A Beast of Real Beauty; TENDER TOUCH: Robert Parker and Elisha Willis in Beauty and the Beast

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Byline: Rupert Christiansen

It's barely 18 months since Birmingham Royal Ballet star Robert Parker announced that he was leaving the company to pursue a career in America as an airline pilot. But things didn't work out as he had hoped - not least because he missed dancing so much - and now he is back in the BRB fold, where his many fans gave his return to earth a rapturous reception.

It helped that the role he was performing on this emotional occasion was one specifically created for him: one of the title roles in David Bintley's Beauty And The Beast.

This is a two-act version of the familiar French fairy tale about a girl whose unselfish love breaks a spell of ugliness cast on a prince as punishment for his excessive passion for hunting.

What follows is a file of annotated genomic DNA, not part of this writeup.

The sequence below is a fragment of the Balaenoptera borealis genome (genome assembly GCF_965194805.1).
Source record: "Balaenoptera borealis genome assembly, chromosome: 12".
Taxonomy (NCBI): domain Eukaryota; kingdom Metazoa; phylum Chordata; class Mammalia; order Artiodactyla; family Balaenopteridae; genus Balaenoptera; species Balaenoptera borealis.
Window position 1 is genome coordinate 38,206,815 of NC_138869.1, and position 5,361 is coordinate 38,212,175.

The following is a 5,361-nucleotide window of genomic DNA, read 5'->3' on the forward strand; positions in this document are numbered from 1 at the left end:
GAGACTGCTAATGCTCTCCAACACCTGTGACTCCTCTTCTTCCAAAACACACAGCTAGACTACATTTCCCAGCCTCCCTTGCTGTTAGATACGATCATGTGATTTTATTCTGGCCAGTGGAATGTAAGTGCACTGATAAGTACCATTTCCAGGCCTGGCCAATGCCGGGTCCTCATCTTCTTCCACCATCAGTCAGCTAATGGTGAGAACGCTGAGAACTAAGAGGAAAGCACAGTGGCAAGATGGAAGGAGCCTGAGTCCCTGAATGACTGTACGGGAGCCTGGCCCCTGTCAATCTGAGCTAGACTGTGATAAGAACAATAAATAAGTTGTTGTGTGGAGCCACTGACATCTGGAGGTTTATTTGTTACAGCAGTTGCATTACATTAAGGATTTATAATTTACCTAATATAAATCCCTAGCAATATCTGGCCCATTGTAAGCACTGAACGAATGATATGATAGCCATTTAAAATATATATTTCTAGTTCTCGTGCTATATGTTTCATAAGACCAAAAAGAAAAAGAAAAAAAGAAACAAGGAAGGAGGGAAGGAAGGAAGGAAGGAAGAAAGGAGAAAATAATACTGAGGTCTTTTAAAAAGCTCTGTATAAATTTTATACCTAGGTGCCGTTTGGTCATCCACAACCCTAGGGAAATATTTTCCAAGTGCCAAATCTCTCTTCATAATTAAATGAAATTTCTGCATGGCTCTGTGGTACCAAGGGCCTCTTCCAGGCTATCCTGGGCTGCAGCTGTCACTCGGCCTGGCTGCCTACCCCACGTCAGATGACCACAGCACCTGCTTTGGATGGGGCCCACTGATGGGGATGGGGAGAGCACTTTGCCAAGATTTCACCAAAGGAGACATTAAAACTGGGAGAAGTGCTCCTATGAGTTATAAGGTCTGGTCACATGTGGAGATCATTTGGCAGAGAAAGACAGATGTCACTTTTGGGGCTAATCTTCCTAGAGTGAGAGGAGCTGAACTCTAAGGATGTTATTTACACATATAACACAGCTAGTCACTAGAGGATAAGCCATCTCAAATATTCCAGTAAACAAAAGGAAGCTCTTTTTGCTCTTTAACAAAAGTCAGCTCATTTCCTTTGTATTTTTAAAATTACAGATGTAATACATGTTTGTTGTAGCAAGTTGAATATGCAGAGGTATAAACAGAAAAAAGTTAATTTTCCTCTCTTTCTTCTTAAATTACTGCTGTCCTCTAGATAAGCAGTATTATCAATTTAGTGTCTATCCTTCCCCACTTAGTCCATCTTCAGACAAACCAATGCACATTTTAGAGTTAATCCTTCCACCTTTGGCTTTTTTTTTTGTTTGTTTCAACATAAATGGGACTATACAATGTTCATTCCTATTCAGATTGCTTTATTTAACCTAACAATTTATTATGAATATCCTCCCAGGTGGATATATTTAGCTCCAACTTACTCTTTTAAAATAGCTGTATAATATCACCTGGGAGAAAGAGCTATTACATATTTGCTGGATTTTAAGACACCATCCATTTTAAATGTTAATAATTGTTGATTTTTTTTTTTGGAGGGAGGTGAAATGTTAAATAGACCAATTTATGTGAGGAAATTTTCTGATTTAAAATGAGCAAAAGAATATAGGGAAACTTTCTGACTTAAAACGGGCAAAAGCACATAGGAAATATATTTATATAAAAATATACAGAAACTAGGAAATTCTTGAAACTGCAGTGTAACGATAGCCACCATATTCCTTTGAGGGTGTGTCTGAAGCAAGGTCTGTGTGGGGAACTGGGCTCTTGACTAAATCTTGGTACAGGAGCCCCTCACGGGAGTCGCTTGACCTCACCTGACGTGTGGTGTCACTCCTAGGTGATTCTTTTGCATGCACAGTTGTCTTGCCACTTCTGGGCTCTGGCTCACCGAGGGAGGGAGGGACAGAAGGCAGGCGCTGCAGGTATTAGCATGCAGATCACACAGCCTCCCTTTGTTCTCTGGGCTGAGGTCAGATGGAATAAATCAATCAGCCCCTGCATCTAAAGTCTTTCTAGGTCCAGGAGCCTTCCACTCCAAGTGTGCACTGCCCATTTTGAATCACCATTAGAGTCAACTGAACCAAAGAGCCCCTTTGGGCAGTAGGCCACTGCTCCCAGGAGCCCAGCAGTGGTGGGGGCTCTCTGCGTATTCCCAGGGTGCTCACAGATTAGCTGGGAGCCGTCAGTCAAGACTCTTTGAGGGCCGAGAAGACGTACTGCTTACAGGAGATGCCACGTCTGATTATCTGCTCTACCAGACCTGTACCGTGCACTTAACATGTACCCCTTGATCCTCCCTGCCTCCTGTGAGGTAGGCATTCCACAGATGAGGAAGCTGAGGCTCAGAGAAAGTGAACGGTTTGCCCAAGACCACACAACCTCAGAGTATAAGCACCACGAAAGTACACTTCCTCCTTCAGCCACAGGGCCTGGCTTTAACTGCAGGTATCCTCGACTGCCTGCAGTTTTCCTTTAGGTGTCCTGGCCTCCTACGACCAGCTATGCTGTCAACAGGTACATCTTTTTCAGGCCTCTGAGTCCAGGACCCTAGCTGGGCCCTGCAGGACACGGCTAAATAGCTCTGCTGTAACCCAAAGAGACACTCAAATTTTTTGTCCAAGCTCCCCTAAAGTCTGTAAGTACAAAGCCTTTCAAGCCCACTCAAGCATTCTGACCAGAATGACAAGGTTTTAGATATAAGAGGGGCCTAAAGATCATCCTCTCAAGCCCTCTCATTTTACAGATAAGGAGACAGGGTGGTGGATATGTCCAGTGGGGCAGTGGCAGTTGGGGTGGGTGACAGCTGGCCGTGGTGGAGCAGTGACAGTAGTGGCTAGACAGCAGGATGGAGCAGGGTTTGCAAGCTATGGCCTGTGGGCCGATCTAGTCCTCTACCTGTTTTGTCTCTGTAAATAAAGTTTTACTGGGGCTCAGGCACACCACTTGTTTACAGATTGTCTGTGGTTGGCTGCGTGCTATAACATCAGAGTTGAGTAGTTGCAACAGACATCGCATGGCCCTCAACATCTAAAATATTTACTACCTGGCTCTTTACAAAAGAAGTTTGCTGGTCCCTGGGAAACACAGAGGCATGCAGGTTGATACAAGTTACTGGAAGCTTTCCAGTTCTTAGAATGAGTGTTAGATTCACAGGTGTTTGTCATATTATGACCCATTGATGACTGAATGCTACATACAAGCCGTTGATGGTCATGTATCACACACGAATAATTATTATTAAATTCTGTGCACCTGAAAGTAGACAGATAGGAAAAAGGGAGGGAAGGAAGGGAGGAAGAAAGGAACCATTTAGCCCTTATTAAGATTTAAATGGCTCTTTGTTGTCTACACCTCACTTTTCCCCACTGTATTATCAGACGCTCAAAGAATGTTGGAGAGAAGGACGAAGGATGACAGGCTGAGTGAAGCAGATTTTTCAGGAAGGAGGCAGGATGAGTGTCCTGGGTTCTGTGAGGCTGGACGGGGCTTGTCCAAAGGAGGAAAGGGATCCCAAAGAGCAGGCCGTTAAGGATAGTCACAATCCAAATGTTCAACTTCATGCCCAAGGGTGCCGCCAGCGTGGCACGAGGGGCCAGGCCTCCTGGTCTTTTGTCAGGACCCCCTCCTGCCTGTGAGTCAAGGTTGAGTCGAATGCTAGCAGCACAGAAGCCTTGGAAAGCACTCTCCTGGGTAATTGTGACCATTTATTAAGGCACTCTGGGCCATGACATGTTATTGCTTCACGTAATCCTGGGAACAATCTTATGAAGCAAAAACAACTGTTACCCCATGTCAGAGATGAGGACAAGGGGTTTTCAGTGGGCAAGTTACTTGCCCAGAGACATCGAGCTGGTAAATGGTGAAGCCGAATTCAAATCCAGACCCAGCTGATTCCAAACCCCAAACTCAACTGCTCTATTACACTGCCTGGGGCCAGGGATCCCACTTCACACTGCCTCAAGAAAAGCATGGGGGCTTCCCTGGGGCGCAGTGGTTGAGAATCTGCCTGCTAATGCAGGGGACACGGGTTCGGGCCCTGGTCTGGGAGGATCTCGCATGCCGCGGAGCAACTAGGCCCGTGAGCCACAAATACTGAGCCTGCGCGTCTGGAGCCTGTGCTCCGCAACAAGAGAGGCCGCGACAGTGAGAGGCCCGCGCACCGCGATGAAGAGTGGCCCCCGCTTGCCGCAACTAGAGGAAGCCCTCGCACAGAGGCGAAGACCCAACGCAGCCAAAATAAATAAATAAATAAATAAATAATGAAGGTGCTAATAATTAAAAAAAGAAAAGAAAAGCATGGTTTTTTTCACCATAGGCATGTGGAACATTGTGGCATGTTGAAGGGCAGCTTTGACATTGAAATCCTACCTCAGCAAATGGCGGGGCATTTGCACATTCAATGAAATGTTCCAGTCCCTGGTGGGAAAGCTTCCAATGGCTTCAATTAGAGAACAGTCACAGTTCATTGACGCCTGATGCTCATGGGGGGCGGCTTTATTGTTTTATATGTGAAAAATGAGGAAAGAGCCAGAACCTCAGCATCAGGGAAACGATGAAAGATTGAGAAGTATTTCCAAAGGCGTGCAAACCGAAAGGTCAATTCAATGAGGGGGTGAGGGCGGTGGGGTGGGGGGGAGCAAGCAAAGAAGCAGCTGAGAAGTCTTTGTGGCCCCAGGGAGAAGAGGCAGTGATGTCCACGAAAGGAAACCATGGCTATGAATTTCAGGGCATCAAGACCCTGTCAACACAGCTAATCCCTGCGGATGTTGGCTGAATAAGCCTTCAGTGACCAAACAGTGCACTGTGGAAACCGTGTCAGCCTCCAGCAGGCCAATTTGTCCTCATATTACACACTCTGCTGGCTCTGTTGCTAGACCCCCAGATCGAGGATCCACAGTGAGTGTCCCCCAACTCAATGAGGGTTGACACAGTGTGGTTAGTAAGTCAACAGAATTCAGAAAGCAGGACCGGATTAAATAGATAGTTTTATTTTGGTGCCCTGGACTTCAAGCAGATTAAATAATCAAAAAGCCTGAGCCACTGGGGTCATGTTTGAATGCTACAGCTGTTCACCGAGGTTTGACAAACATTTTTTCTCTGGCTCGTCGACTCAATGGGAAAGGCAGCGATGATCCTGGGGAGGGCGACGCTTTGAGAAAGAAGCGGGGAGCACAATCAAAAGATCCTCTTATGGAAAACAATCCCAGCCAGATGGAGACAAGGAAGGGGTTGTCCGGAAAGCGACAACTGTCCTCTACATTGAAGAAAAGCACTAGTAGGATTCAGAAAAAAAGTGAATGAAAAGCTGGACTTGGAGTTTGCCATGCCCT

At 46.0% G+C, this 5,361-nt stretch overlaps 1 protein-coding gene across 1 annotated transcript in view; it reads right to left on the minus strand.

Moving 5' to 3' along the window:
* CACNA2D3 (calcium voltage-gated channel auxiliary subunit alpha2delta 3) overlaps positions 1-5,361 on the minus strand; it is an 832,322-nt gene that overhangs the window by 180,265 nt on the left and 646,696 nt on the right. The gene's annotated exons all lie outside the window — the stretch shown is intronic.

When I first saw it in 2003, I was disappointed by both its rambling narrative and dull choreography. Five years on, however, I'm delighted to say I have changed my view.

Bintley has had second thoughts and tightened and revised the ballet to great effect.

Visual echoes remain of Jean Cocteau's classic 1946 film version La Belle Et La Bete, and the old-fashioned mime used to convey intricacies of the plot may baffle the uninitiated.

But the story rolls along fluently; the characters are strongly etched and dance comes properly to the fore at key moments, notably in the principal characters' haltingly tender pas de deux at the end of the first act, and in a spectacular ball that is attended by the wild animals in the Beast's court. …